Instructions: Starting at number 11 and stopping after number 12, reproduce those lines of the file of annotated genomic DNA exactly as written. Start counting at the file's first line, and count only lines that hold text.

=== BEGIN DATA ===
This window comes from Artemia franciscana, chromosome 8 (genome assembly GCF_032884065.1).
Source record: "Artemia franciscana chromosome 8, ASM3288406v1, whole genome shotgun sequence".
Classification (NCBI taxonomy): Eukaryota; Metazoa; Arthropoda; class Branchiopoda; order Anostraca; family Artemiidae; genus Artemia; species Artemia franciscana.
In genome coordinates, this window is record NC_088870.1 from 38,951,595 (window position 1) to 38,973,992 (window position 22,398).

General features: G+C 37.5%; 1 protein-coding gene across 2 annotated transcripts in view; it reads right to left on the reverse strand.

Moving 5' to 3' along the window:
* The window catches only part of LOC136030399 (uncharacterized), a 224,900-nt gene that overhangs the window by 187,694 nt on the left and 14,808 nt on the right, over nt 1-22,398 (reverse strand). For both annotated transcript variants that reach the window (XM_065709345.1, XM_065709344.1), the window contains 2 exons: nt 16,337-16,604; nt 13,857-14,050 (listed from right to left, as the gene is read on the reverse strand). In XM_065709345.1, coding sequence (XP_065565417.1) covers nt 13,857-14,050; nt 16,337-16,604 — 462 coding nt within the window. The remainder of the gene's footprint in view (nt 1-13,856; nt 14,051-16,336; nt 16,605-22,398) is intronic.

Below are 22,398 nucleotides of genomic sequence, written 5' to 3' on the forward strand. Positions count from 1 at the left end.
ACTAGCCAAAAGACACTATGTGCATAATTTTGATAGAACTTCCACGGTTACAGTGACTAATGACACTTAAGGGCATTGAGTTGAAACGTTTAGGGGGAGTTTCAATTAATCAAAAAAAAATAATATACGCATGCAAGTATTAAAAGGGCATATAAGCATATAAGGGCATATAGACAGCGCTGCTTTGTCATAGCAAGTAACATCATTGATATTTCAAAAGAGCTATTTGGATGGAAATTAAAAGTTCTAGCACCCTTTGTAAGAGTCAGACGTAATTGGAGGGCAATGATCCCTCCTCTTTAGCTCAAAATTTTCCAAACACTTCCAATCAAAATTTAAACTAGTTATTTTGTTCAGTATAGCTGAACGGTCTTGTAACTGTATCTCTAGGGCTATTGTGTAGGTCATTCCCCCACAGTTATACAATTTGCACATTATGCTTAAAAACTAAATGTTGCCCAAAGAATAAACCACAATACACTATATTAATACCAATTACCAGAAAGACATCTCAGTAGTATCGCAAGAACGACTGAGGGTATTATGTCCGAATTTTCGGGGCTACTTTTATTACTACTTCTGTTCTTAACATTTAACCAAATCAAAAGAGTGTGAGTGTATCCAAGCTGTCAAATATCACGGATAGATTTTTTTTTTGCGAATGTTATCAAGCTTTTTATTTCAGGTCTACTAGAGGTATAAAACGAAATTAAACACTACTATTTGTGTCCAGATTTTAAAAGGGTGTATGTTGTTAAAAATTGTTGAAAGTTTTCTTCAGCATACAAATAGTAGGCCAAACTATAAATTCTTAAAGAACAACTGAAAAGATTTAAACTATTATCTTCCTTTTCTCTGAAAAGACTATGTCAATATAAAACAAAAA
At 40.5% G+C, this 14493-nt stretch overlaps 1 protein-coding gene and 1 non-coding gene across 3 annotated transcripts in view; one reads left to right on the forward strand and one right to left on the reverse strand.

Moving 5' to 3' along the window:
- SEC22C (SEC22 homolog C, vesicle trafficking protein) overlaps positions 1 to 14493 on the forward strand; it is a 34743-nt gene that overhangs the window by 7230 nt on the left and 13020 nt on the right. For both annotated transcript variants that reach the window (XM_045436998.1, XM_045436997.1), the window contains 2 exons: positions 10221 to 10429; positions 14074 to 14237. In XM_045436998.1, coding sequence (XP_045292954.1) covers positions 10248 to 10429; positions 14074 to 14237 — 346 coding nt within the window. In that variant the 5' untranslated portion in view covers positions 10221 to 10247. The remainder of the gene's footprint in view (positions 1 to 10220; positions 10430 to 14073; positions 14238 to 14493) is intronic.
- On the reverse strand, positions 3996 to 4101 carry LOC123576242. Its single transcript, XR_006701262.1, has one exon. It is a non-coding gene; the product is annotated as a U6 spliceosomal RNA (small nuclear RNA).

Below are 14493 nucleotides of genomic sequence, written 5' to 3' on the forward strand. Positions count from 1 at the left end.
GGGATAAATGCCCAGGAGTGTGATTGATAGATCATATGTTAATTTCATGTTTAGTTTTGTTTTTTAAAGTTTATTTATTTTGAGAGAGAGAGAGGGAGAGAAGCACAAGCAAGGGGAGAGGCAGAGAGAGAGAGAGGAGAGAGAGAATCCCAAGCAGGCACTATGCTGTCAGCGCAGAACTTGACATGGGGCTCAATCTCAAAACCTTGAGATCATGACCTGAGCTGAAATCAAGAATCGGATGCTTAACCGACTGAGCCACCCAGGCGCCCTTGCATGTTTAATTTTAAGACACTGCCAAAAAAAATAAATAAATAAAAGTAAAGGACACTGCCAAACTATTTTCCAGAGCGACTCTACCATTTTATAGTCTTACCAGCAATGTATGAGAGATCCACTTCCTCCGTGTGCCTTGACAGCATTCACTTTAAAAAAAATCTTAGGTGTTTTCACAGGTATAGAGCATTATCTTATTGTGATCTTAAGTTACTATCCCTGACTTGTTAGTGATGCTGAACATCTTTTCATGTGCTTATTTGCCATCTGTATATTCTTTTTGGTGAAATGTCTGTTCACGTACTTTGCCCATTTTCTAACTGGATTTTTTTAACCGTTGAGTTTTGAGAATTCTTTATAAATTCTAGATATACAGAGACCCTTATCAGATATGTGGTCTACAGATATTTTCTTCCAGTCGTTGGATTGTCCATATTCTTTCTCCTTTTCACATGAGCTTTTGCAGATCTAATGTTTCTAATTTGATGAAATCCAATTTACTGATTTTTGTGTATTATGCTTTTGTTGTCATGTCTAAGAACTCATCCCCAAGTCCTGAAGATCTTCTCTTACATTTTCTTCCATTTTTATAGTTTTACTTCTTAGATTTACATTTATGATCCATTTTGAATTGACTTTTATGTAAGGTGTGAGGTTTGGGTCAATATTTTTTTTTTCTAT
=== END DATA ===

Moving 5' to 3' along the window:
- SEC22C (SEC22 homolog C, vesicle trafficking protein) overlaps positions 1 to 14493 on the forward strand; it is a 34743-nt gene that overhangs the window by 7230 nt on the left and 13020 nt on the right. For both annotated transcript variants that reach the window (XM_045436998.1, XM_045436997.1), the window contains 2 exons: positions 10221 to 10429; positions 14074 to 14237. In XM_045436998.1, coding sequence (XP_045292954.1) covers positions 10248 to 10429; positions 14074 to 14237 — 346 coding nt within the window. In that variant the 5' untranslated portion in view covers positions 10221 to 10247. The remainder of the gene's footprint in view (positions 1 to 10220; positions 10430 to 14073; positions 14238 to 14493) is intronic.